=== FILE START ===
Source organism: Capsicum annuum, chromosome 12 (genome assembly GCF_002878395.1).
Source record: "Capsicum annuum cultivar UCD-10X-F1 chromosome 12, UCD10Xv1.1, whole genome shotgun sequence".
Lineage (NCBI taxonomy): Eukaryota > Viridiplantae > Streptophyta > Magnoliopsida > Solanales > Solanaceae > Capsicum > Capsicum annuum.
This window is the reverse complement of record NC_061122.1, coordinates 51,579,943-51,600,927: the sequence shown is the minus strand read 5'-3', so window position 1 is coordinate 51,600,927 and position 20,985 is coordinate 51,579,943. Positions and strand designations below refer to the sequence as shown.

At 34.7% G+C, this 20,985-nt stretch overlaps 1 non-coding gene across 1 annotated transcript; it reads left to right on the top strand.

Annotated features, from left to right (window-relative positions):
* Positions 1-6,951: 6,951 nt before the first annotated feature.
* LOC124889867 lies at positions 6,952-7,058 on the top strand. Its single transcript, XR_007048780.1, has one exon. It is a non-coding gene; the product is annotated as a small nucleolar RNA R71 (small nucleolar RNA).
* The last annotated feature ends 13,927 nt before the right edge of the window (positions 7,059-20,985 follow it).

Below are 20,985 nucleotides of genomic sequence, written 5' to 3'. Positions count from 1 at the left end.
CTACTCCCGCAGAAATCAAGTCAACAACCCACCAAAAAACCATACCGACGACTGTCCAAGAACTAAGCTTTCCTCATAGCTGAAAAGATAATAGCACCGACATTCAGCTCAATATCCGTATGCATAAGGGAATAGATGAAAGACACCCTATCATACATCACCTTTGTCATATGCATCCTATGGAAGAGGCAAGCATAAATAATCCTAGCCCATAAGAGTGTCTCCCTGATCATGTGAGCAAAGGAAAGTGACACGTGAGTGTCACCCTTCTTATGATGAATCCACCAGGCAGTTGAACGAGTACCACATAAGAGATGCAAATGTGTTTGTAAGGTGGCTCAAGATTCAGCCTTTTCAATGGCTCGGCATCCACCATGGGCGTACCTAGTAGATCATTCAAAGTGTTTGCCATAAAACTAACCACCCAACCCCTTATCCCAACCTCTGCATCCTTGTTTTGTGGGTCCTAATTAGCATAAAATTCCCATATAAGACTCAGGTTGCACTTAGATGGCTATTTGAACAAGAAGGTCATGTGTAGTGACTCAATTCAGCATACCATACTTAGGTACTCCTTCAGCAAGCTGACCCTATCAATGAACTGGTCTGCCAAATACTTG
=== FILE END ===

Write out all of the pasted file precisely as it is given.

Source organism: Capsicum annuum, chromosome 12 (genome assembly GCF_002878395.1).
Source record: "Capsicum annuum cultivar UCD-10X-F1 chromosome 12, UCD10Xv1.1, whole genome shotgun sequence".
Lineage (NCBI taxonomy): Eukaryota > Viridiplantae > Streptophyta > Magnoliopsida > Solanales > Solanaceae > Capsicum > Capsicum annuum.
This window is the reverse complement of record NC_061122.1, coordinates 51,579,943-51,600,927: the sequence shown is the minus strand read 5'-3', so window position 1 is coordinate 51,600,927 and position 20,985 is coordinate 51,579,943. Positions and strand designations below refer to the sequence as shown.

At 34.7% G+C, this 20,985-nt stretch overlaps 1 non-coding gene across 1 annotated transcript; it reads left to right on the top strand.

Annotated features, from left to right (window-relative positions):
* Positions 1-6,951: 6,951 nt before the first annotated feature.
* LOC124889867 lies at positions 6,952-7,058 on the top strand. Its single transcript, XR_007048780.1, has one exon. It is a non-coding gene; the product is annotated as a small nucleolar RNA R71 (small nucleolar RNA).
* The last annotated feature ends 13,927 nt before the right edge of the window (positions 7,059-20,985 follow it).

Below are 20,985 nucleotides of genomic sequence, written 5' to 3'. Positions count from 1 at the left end.
CTACTCCCGCAGAAATCAAGTCAACAACCCACCAAAAAACCATACCGACGACTGTCCAAGAACTAAGCTTTCCTCATAGCTGAAAAGATAATAGCACCGACATTCAGCTCAATATCCGTATGCATAAGGGAATAGATGAAAGACACCCTATCATACATCACCTTTGTCATATGCATCCTATGGAAGAGGCAAGCATAAATAATCCTAGCCCATAAGAGTGTCTCCCTGATCATGTGAGCAAAGGAAAGTGACACGTGAGTGTCACCCTTCTTATGATGAATCCACCAGGCAGTTGAACGAGTACCACATAAGAGATGCAAATGTGTTTGTAAGGTGGCTCAAGATTCAGCCTTTTCAATGGCTCGGCATCCACCATGGGCGTACCTAGTAGATCATTCAAAGTGTTTGCCATAAAACTAACCACCCAACCCCTTATCCCAACCTCTGCATCCTTGTTTTGTGGGTCCTAATTAGCATAAAATTCCCATATAAGACTCAGGTTGCACTTAGATGGCTATTTGAACAAGAAGGTCATGTGTAGTGACTCAATTCAGCATACCATACTTAGGTACTCCTTCAGCAAGCTGACCCTATCAATGAACTGGTCTGCCAAATACTTG